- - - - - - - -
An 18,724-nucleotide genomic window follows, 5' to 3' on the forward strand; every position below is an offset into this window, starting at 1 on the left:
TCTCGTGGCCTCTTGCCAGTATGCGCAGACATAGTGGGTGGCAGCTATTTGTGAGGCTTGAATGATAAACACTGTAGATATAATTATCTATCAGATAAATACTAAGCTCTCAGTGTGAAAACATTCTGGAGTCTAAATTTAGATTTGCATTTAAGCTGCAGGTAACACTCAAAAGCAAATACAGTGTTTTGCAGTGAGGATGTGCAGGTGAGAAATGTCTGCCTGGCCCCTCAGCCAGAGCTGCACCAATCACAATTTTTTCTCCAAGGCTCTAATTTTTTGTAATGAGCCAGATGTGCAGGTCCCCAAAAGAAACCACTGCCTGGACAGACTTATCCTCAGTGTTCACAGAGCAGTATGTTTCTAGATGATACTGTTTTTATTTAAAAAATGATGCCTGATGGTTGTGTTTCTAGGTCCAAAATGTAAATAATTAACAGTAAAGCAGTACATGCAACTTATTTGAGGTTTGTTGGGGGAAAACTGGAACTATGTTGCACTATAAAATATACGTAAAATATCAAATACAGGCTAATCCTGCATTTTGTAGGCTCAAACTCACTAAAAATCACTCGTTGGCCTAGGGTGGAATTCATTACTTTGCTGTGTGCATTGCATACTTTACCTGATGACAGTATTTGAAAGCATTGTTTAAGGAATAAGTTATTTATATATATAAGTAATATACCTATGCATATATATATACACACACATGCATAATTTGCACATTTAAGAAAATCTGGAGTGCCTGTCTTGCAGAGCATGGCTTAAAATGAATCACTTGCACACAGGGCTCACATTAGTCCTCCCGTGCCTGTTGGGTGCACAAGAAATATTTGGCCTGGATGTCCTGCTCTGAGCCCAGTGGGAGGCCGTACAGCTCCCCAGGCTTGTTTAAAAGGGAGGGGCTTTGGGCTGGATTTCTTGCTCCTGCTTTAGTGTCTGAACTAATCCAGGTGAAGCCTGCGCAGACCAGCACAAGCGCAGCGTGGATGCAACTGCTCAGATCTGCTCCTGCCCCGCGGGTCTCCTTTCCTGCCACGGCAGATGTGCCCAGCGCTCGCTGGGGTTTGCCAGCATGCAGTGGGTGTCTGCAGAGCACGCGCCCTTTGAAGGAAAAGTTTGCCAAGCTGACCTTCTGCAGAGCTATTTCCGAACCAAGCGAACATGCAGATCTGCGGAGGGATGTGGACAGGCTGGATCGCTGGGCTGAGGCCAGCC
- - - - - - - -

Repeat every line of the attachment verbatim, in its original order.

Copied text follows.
An 18,724-nucleotide genomic window follows, 5' to 3' on the forward strand; every position below is an offset into this window, starting at 1 on the left:
TCTCGTGGCCTCTTGCCAGTATGCGCAGACATAGTGGGTGGCAGCTATTTGTGAGGCTTGAATGATAAACACTGTAGATATAATTATCTATCAGATAAATACTAAGCTCTCAGTGTGAAAACATTCTGGAGTCTAAATTTAGATTTGCATTTAAGCTGCAGGTAACACTCAAAAGCAAATACAGTGTTTTGCAGTGAGGATGTGCAGGTGAGAAATGTCTGCCTGGCCCCTCAGCCAGAGCTGCACCAATCACAATTTTTTCTCCAAGGCTCTAATTTTTTGTAATGAGCCAGATGTGCAGGTCCCCAAAAGAAACCACTGCCTGGACAGACTTATCCTCAGTGTTCACAGAGCAGTATGTTTCTAGATGATACTGTTTTTATTTAAAAAATGATGCCTGATGGTTGTGTTTCTAGGTCCAAAATGTAAATAATTAACAGTAAAGCAGTACATGCAACTTATTTGAGGTTTGTTGGGGGAAAACTGGAACTATGTTGCACTATAAAATATACGTAAAATATCAAATACAGGCTAATCCTGCATTTTGTAGGCTCAAACTCACTAAAAATCACTCGTTGGCCTAGGGTGGAATTCATTACTTTGCTGTGTGCATTGCATACTTTACCTGATGACAGTATTTGAAAGCATTGTTTAAGGAATAAGTTATTTATATATATAAGTAATATACCTATGCATATATATATACACACACATGCATAATTTGCACATTTAAGAAAATCTGGAGTGCCTGTCTTGCAGAGCATGGCTTAAAATGAATCACTTGCACACAGGGCTCACATTAGTCCTCCCGTGCCTGTTGGGTGCACAAGAAATATTTGGCCTGGATGTCCTGCTCTGAGCCCAGTGGGAGGCCGTACAGCTCCCCAGGCTTGTTTAAAAGGGAGGGGCTTTGGGCTGGATTTCTTGCTCCTGCTTTAGTGTCTGAACTAATCCAGGTGAAGCCTGCGCAGACCAGCACAAGCGCAGCGTGGATGCAACTGCTCAGATCTGCTCCTGCCCCGCGGGTCTCCTTTCCTGCCACGGCAGATGTGCCCAGCGCTCGCTGGGGTTTGCCAGCATGCAGTGGGTGTCTGCAGAGCACGCGCCCTTTGAAGGAAAAGTTTGCCAAGCTGACCTTCTGCAGAGCTATTTCCGAACCAAGCGAACATGCAGATCTGCGGAGGGATGTGGACAGGCTGGATCGCTGGGCTGAGGCCAGCC